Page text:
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Village Center parking is well-managed

Terry Hackett

There appears to be a great deal of misunderstanding and lack of knowledge concerning the overall parking plan for the Stateline Redevelopment Area, which includes the Marriott-Heavenly Village complex and Village Center. Having been involved with the entire process from inception, let me clarify the situation and relationships. First, I am sure Gary Wyles, who is a tenant at Heavenly Village, is a fine man who works hard to create a successful business.

However, neither he nor any other tenants in the Marriott complex have any right, of any kind or nature, for his customers to utilize customer parking in the Village Center. He knew this when he entered into his lease in the Marriott complex and decided to proceed with leasing his space.

Concerning the “parking Nazi” label, it is a cute way for those who want to take advantage of a situation to put a negative spin on the situation, which the newspaper loves, but unfounded. These parking patrol individuals are hired by the city to perform a job in accordance with agreements with the city. They are local residents who have been trained to do this job and who are constantly seeking better ways to do the job, as evidenced by the lack of complaints during our most recent very busy summer season. Village Center has between 160,000 and 240,000 transactions per month, and we have a handful of complaints.

However, it is the voice of those wanting to park for eight to 10 hours at the Village Center so that they can ski or snowboard, ride the gondola during the summer or stay at the Marriott without paying parking fees who complain. Legitimate customers of Village Center have no problems with our free, two-hour parking and living within the rules.

The issue of parking was discussed for years during the redevelopment planning. Each side of the street was to be “separate and self-sufficient” with respect to its parking. The problem with the Marriott complex is that for the developers to build what they wanted to, there was not enough land for surface parking and, therefore, they had to build a parking structure to accommodate their customers. Unfortunately, the developers could not, or would not, pay for the parking structure and, therefore, for the city to keep the redevelopment process moving forward, had to agree to build and maintain the structure and went into debt with bond financing to do so.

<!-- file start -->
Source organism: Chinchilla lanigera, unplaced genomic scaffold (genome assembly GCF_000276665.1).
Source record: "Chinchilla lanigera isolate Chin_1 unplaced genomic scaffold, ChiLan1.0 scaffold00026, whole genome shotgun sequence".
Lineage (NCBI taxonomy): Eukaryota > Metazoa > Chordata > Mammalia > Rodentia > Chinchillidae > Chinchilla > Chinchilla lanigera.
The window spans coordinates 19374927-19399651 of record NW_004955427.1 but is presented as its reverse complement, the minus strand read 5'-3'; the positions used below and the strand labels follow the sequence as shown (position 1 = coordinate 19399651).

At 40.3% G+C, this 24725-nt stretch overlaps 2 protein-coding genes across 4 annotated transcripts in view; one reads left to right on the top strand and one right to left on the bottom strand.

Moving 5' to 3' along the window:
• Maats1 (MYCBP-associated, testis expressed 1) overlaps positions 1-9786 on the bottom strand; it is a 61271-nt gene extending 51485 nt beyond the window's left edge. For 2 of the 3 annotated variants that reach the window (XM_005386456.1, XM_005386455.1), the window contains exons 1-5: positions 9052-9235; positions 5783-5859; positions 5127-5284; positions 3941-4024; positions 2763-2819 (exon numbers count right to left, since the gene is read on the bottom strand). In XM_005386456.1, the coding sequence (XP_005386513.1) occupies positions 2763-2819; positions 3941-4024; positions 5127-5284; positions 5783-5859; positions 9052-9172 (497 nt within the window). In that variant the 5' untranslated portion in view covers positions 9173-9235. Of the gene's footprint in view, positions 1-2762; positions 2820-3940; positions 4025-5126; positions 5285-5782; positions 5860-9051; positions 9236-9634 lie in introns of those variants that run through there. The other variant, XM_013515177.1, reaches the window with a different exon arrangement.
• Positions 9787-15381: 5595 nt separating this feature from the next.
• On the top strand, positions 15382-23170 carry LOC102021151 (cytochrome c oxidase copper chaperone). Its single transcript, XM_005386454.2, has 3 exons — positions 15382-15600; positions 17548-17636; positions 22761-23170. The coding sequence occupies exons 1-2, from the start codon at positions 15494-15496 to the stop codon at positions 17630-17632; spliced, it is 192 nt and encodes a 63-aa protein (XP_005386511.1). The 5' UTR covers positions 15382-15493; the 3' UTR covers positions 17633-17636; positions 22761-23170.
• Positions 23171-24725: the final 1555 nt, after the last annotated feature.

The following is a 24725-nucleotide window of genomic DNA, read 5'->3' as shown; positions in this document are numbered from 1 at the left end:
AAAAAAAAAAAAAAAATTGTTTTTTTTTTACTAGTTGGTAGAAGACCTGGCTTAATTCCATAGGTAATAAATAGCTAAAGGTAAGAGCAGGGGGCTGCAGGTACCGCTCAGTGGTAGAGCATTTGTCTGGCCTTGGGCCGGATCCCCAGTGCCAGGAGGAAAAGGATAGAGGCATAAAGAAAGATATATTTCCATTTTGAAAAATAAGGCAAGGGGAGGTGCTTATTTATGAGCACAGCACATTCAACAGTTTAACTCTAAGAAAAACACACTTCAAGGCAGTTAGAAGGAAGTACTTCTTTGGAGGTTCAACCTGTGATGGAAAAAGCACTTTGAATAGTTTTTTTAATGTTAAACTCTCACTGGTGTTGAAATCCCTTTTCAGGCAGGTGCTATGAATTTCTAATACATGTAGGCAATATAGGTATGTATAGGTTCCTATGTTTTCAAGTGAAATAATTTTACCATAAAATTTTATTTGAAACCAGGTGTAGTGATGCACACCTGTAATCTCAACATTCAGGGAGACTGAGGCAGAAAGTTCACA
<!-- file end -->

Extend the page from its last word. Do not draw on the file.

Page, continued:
To the contrary, Village Center had sufficient surface parking to meet the city codes and obligations to its tenants with respect to parking. Village Center put its own money into its surface parking improvements as part of its plan. For us to move forward with our remodel, both Raley’s and our lenders demanded that there be in place a parking agreement protecting our parking from poachers wanting to use the Marriott complex. Therefore, parking agreements were entered into and the joint parking authority was created to deal with parking throughout the redevelopment area. Basically, the city patrols the parking, receives revenues from the parking structure, and makes payments on the parking structure bonds.

Is the parking patrol needed? Absolutely. Before our parking patrol was in place, our center became inoperable at times in the winter and summer. Snowboarders and skiers, to avoid paying in the parking structure, would come early and tie up spaces for eight to 10 hours, parking on top of snow removal mounds, in fire lanes and aisle ways. There were times when we could not get emergency vehicles into the center. Our tenants, your friends and neighbors, could not do business, as customers could only circle the lot looking for a parking space. This also happens consistently in the busy summer months with tourists wanting to visit the Marriott complex.

In short, the two-hour free parking for our customers is here to stay at the Village Center. We have the duty to protect our tenants and will do so. We hope that the community appreciates the $25 million plus expended to make the Village Center one of the top retail centers in the region. We have lived up to our commitment under the parking agreements and, in fact, have done more to subsidize the operation. We expect others to do so. If the Marriott complex and its tenants have a problem with their parking arrangement, it is up to them to resolve.

— Terry C. Hackett is managing partner of the Village Center.


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